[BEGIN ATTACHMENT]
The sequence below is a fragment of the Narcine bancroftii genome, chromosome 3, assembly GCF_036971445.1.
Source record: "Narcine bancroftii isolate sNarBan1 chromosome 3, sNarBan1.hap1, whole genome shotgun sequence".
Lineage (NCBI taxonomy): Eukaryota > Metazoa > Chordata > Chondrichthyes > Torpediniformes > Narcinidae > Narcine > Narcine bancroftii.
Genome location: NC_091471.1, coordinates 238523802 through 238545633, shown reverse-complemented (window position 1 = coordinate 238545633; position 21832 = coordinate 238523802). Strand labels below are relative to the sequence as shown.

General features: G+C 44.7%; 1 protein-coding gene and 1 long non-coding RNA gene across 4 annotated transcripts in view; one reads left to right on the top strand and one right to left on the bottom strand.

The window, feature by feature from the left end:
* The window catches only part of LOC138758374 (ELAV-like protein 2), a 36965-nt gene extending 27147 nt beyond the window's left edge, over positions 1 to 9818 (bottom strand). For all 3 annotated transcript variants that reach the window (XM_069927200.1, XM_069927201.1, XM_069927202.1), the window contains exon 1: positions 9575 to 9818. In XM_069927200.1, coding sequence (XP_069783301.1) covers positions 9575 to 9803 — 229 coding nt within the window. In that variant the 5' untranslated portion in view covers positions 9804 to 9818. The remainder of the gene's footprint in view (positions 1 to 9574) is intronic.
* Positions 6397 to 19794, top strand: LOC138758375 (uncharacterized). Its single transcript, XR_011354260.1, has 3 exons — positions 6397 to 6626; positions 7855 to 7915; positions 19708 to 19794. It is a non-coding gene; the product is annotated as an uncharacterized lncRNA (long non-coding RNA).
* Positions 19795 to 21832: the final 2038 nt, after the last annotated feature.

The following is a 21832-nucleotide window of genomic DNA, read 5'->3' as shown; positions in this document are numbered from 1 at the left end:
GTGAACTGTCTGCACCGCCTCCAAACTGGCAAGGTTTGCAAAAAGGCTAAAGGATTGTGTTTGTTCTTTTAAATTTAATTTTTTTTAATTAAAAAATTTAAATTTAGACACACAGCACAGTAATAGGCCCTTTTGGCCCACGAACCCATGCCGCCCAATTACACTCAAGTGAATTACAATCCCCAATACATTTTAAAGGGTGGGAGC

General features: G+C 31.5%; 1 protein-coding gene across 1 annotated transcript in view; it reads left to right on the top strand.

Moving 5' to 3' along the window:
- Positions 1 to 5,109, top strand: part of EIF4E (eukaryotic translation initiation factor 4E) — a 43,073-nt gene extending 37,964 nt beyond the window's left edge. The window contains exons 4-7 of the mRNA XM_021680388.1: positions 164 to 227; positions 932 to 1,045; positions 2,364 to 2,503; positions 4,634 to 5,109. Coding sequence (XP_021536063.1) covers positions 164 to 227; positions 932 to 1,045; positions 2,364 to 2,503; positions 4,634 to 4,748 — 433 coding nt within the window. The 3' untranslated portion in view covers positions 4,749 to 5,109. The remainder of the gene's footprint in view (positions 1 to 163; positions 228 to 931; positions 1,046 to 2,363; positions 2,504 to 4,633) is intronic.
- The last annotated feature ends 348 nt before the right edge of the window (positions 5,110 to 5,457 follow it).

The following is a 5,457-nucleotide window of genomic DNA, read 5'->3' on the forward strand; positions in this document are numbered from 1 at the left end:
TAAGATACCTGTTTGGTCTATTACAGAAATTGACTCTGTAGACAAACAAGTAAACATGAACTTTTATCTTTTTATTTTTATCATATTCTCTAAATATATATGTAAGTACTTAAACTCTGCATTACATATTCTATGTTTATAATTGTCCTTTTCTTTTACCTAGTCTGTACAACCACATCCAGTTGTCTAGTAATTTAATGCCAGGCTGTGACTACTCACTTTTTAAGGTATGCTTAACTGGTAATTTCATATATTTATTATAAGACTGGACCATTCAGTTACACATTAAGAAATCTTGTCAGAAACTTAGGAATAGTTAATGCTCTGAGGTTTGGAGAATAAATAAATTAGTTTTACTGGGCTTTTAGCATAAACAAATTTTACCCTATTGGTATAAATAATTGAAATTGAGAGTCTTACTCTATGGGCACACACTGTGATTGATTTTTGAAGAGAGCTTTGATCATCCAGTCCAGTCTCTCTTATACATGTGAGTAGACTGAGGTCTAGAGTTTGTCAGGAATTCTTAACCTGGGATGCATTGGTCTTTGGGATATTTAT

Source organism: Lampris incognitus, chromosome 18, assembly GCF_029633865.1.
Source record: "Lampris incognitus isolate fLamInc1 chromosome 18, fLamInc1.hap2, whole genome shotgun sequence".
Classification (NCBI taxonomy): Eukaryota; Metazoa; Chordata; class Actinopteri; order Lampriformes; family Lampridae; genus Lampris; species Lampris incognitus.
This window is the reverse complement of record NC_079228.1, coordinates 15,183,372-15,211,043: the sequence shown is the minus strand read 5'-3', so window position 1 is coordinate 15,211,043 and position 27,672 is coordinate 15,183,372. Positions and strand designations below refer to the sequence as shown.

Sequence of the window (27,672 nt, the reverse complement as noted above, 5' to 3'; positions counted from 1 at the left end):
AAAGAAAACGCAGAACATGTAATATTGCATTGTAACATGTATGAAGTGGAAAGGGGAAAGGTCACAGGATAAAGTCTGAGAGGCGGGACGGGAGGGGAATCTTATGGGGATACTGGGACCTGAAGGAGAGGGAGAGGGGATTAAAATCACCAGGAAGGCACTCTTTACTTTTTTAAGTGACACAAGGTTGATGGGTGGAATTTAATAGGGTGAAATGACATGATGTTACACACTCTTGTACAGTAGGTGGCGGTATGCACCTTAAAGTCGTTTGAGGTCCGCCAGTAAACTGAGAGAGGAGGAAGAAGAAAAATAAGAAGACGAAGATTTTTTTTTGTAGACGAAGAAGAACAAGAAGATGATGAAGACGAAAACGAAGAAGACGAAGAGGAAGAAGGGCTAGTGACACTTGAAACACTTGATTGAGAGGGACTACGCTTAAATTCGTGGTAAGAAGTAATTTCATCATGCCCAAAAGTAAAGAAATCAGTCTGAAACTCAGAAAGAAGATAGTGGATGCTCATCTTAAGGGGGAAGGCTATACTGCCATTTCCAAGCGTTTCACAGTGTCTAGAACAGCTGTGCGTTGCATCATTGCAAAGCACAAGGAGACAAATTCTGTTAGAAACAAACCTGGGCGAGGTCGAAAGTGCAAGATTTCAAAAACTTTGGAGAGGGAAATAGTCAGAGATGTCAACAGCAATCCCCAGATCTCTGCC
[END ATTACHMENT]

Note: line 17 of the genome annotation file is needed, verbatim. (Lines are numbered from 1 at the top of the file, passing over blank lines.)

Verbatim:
TAAGATACCTGTTTGGTCTATTACAGAAATTGACTCTGTAGACAAACAAGTAAACATGAACTTTTATCTTTTTATTTTTATCATATTCTCTAAATATATATGTAAGTACTTAAACTCTGCATTACATATTCTATGTTTATAATTGTCCTTTTCTTTTACCTAGTCTGTACAACCACATCCAGTTGTCTAGTAATTTAATGCCAGGCTGTGACTACTCACTTTTTAAGGTATGCTTAACTGGTAATTTCATATATTTATTATAAGACTGGACCATTCAGTTACACATTAAGAAATCTTGTCAGAAACTTAGGAATAGTTAATGCTCTGAGGTTTGGAGAATAAATAAATTAGTTTTACTGGGCTTTTAGCATAAACAAATTTTACCCTATTGGTATAAATAATTGAAATTGAGAGTCTTACTCTATGGGCACACACTGTGATTGATTTTTGAAGAGAGCTTTGATCATCCAGTCCAGTCTCTCTTATACATGTGAGTAGACTGAGGTCTAGAGTTTGTCAGGAATTCTTAACCTGGGATGCATTGGTCTTTGGGATATTTAT